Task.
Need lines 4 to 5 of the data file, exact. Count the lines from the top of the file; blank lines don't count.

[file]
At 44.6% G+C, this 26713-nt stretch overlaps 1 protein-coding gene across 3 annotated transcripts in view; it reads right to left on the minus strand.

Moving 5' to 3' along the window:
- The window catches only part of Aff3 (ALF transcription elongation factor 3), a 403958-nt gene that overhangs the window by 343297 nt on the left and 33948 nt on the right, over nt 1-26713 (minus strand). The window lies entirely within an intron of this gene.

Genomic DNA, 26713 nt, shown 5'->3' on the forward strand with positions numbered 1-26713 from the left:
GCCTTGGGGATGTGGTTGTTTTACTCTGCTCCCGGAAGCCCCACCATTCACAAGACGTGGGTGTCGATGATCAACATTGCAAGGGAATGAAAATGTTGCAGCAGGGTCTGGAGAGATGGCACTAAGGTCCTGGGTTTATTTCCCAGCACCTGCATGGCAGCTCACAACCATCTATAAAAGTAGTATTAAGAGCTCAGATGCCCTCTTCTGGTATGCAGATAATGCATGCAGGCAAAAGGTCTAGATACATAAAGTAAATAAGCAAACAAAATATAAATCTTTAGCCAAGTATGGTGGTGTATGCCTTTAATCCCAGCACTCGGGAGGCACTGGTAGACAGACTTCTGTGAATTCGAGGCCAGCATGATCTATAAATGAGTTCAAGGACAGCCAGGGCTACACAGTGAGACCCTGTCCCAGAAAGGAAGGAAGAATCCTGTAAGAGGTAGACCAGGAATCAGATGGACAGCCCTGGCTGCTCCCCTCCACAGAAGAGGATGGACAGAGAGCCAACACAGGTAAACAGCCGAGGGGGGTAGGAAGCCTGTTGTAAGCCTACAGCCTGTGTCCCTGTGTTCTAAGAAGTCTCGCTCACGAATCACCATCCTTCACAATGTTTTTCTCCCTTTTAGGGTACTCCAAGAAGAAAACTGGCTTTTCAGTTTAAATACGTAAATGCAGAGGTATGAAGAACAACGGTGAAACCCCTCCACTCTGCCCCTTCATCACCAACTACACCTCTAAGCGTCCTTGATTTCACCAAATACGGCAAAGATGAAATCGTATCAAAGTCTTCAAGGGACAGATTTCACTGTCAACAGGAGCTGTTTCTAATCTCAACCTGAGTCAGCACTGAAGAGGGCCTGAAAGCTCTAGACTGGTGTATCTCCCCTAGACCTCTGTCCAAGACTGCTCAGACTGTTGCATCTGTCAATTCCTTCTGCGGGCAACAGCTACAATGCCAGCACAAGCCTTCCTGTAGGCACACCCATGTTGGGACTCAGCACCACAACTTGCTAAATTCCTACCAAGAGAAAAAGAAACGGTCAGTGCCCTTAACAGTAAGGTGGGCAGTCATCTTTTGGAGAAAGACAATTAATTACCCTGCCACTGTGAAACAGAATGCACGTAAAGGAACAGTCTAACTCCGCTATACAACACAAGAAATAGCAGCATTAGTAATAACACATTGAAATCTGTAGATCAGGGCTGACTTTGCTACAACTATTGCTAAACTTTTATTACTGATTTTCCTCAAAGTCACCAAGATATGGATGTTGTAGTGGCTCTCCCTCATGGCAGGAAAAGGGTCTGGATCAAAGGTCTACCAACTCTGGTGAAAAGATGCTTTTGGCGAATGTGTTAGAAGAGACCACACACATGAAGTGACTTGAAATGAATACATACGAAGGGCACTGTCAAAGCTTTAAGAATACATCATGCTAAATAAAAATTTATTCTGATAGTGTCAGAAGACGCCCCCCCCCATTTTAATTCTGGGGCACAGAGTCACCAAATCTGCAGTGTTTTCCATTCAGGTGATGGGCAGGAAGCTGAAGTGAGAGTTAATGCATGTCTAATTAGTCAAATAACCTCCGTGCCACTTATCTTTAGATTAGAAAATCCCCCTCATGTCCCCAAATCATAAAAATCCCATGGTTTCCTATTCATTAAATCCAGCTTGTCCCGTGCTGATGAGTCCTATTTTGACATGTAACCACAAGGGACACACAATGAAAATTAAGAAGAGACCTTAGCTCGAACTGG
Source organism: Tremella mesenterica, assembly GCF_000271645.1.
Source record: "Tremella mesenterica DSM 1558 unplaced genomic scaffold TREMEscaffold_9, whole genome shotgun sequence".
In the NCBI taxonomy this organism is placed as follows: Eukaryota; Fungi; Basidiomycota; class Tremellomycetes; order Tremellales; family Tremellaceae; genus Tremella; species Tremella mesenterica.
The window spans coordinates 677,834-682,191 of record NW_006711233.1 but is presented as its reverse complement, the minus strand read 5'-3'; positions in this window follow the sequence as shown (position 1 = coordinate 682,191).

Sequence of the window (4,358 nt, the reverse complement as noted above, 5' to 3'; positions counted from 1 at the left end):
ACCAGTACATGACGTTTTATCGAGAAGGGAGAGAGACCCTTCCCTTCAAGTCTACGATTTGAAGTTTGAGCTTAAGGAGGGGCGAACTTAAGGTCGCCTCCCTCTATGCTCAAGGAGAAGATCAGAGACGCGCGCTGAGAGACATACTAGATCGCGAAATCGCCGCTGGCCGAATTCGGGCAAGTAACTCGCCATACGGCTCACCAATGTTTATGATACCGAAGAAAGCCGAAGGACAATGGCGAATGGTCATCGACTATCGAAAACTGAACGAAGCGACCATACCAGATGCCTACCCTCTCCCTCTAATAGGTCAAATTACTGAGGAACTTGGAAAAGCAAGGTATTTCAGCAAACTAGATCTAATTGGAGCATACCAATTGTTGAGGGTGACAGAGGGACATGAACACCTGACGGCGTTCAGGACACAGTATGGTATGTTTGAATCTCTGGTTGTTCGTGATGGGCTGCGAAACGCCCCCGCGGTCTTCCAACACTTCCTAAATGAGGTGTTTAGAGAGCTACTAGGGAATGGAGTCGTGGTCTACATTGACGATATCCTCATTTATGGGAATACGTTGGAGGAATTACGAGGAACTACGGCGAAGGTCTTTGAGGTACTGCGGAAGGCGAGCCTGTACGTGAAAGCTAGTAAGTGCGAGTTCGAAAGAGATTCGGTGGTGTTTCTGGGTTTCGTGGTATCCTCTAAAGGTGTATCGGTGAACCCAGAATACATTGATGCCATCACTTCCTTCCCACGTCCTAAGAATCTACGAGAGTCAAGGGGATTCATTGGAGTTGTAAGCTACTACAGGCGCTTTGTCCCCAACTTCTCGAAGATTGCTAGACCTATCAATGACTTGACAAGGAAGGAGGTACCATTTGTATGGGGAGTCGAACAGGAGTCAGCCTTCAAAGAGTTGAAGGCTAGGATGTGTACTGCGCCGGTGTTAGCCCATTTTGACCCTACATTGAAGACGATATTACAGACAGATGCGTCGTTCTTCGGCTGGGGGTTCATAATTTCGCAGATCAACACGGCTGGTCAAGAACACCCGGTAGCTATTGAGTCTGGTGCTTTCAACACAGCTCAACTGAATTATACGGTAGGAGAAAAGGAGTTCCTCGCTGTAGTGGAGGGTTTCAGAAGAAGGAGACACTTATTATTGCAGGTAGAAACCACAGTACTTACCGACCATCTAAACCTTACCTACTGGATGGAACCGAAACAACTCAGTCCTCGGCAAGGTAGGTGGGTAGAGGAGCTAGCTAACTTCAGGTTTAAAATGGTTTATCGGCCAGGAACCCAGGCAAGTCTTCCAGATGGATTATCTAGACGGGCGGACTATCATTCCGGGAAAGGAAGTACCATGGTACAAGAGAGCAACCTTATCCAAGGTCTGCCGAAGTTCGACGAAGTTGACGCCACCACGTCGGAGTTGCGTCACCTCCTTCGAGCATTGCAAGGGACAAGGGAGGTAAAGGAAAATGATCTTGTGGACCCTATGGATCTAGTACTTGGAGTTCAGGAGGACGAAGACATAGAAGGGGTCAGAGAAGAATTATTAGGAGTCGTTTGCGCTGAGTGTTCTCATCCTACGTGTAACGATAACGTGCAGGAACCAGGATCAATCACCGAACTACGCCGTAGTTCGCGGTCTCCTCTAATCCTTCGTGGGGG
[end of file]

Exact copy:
Genomic DNA, 26713 nt, shown 5'->3' on the forward strand with positions numbered 1-26713 from the left:
GCCTTGGGGATGTGGTTGTTTTACTCTGCTCCCGGAAGCCCCACCATTCACAAGACGTGGGTGTCGATGATCAACATTGCAAGGGAATGAAAATGTTGCAGCAGGGTCTGGAGAGATGGCACTAAGGTCCTGGGTTTATTTCCCAGCACCTGCATGGCAGCTCACAACCATCTATAAAAGTAGTATTAAGAGCTCAGATGCCCTCTTCTGGTATGCAGATAATGCATGCAGGCAAAAGGTCTAGATACATAAAGTAAATAAGCAAACAAAATATAAATCTTTAGCCAAGTATGGTGGTGTATGCCTTTAATCCCAGCACTCGGGAGGCACTGGTAGACAGACTTCTGTGAATTCGAGGCCAGCATGATCTATAAATGAGTTCAAGGACAGCCAGGGCTACACAGTGAGACCCTGTCCCAGAAAGGAAGGAAGAATCCTGTAAGAGGTAGACCAGGAATCAGATGGACAGCCCTGGCTGCTCCCCTCCACAGAAGAGGATGGACAGAGAGCCAACACAGGTAAACAGCCGAGGGGGGTAGGAAGCCTGTTGTAAGCCTACAGCCTGTGTCCCTGTGTTCTAAGAAGTCTCGCTCACGAATCACCATCCTTCACAATGTTTTTCTCCCTTTTAGGGTACTCCAAGAAGAAAACTGGCTTTTCAGTTTAAATACGTAAATGCAGAGGTATGAAGAACAACGGTGAAACCCCTCCACTCTGCCCCTTCATCACCAACTACACCTCTAAGCGTCCTTGATTTCACCAAATACGGCAAAGATGAAATCGTATCAAAGTCTTCAAGGGACAGATTTCACTGTCAACAGGAGCTGTTTCTAATCTCAACCTGAGTCAGCACTGAAGAGGGCCTGAAAGCTCTAGACTGGTGTATCTCCCCTAGACCTCTGTCCAAGACTGCTCAGACTGTTGCATCTGTCAATTCCTTCTGCGGGCAACAGCTACAATGCCAGCACAAGCCTTCCTGTAGGCACACCCATGTTGGGACTCAGCACCACAACTTGCTAAATTCCTACCAAGAGAAAAAGAAACGGTCAGTGCCCTTAACAGTAAGGTGGGCAGTCATCTTTTGGAGAAAGACAATTAATTACCCTGCCACTGTGAAACAGAATGCACGTAAAGGAACAGTCTAACTCCGCTATACAACACAAGAAATAGCAGCATTAGTAATAACACATTGAAATCTGTAGATCAGGGCTGACTTTGCTACAACTATTGCTAAACTTTTATTACTGATTTTCCTCAAAGTCACCAAGATATGGATGTTGTAGTGGCTCTCCCTCATGGCAGGAAAAGGGTCTGGATCAAAGGTCTACCAACTCTGGTGAAAAGATGCTTTTGGCGAATGTGTTAGAAGAGACCACACACATGAAGTGACTTGAAATGAATACATACGAAGGGCACTGTCAAAGCTTTAAGAATACATCATGCTAAATAAAAATTTATTCTGATAGTGTCAGAAGACGCCCCCCCCCATTTTAATTCTGGGGCACAGAGTCACCAAATCTGCAGTGTTTTCCATTCAGGTGATGGGCAGGAAGCTGAAGTGAGAGTTAATGCATGTCTAATTAGTCAAATAACCTCCGTGCCACTTATCTTTAGATTAGAAAATCCCCCTCATGTCCCCAAATCATAAAAATCCCATGGTTTCCTATTCATTAAATCCAGCTTGTCCCGTGCTGATGAGTCCTATTTTGACATGTAACCACAAGGGACACACAATGAAAATTAAGAAGAGACCTTAGCTCGAACTGG